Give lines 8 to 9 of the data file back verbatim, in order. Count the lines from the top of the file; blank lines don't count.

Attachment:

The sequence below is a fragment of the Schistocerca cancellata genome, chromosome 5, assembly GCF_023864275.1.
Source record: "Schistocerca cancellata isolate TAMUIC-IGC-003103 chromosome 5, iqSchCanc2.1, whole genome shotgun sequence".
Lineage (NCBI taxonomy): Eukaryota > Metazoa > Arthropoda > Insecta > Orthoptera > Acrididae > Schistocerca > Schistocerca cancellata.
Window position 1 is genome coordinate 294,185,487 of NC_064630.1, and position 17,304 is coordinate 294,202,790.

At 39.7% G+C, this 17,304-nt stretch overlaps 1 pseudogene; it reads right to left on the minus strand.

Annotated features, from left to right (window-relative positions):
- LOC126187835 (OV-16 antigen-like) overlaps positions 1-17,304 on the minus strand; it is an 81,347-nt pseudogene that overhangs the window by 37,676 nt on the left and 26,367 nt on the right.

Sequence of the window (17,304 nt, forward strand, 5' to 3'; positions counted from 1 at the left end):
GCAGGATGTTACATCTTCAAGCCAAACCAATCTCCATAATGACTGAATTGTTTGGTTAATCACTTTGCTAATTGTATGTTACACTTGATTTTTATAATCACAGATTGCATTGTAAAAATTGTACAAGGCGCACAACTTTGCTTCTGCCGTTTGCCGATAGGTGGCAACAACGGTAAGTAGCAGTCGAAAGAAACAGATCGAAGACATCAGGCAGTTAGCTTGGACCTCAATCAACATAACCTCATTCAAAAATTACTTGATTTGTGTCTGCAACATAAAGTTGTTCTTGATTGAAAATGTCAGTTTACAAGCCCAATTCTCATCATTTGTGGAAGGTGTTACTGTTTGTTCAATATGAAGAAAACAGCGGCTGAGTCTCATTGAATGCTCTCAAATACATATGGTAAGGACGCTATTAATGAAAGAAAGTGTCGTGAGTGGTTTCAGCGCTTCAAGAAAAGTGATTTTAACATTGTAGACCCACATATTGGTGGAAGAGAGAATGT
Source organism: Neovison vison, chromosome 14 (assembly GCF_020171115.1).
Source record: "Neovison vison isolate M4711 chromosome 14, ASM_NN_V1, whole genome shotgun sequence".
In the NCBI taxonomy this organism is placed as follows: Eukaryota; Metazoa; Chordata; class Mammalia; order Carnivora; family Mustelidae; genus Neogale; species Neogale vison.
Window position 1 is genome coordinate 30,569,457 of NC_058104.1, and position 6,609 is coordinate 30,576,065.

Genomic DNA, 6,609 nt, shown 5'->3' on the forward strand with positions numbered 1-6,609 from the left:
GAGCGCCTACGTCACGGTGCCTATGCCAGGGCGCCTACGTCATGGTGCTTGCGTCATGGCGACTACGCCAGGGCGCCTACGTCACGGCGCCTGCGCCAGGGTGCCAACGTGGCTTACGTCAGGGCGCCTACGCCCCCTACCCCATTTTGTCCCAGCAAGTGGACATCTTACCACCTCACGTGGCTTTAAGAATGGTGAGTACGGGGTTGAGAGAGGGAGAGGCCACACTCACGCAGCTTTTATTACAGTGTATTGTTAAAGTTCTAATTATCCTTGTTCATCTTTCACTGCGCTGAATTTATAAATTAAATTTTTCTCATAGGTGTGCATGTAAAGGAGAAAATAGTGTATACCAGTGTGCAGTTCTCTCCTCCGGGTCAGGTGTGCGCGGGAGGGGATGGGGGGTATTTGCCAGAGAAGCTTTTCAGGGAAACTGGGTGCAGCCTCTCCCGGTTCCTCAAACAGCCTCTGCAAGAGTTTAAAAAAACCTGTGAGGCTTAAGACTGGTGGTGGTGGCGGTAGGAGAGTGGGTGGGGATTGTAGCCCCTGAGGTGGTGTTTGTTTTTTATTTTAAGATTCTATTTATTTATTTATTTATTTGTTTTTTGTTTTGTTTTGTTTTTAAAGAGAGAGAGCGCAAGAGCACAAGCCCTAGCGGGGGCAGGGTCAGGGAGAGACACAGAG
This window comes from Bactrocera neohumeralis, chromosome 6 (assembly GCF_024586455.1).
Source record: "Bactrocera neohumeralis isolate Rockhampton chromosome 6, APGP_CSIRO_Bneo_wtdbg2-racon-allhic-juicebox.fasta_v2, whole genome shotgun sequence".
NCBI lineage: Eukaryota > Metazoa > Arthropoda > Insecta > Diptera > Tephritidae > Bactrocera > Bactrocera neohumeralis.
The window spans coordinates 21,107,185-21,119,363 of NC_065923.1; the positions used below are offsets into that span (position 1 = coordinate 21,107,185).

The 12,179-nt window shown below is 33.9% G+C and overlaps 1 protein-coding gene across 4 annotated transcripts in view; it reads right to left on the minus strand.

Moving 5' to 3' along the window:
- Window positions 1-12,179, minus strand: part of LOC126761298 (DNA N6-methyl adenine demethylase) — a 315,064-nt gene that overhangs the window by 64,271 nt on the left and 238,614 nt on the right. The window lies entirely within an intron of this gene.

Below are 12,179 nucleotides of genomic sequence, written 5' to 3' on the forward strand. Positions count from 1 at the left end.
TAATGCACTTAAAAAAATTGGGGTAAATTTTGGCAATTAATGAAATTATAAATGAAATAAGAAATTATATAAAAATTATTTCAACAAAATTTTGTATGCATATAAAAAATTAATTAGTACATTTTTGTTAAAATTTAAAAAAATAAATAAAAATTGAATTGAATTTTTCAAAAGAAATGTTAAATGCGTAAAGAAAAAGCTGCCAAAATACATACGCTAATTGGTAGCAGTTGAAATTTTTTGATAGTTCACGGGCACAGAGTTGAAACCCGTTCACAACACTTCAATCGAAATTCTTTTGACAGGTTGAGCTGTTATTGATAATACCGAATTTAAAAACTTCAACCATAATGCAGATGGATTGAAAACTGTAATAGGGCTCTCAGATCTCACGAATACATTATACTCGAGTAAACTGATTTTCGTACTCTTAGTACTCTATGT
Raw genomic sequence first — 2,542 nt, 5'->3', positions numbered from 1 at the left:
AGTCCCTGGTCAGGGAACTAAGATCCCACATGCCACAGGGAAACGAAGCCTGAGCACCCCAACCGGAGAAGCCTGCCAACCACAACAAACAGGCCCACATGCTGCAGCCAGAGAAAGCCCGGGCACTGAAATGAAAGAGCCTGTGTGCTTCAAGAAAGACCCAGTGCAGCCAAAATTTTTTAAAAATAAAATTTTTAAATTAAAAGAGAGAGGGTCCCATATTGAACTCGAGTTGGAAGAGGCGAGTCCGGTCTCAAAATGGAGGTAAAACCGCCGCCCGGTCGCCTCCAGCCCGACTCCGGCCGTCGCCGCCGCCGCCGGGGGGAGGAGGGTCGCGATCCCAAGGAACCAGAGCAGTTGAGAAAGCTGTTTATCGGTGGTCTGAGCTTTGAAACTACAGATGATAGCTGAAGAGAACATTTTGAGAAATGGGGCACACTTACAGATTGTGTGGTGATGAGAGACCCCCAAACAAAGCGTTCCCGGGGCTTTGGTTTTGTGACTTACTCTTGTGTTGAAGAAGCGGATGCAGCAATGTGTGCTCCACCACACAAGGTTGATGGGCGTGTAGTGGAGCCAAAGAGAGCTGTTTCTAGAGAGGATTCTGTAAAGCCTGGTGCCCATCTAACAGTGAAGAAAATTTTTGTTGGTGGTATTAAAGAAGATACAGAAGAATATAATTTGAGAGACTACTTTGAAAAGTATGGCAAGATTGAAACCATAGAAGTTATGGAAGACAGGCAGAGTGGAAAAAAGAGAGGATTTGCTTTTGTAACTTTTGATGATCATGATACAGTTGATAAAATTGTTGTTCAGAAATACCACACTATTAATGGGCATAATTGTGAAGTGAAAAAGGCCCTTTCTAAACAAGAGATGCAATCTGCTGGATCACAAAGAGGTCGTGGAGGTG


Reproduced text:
Sequence of the window (17,304 nt, forward strand, 5' to 3'; positions counted from 1 at the left end):
GCAGGATGTTACATCTTCAAGCCAAACCAATCTCCATAATGACTGAATTGTTTGGTTAATCACTTTGCTAATTGTATGTTACACTTGATTTTTATAATCACAGATTGCATTGTAAAAATTGTACAAGGCGCACAACTTTGCTTCTGCCGTTTGCCGATAGGTGGCAACAACGGTAAGTAGCAGTCGAAAGAAACAGATCGAAGACATCAGGCAGTTAGCTTGGACCTCAATCAACATAACCTCATTCAAAAATTACTTGATTTGTGTCTGCAACATAAAGTTGTTCTTGATTGAAAATGTCAGTTTACAAGCCCAATTCTCATCATTTGTGGAAGGTGTTACTGTTTGTTCAATATGAAGAAAACAGCGGCTGAGTCTCATTGAATGCTCTCAAATACATATGGTAAGGACGCTATTAATGAAAGAAAGTGTCGTGAGTGGTTTCAGCGCTTCAAGAAAAGTGATTTTAACATTGTAGACCCACATATTGGTGGAAGAGAGAATGT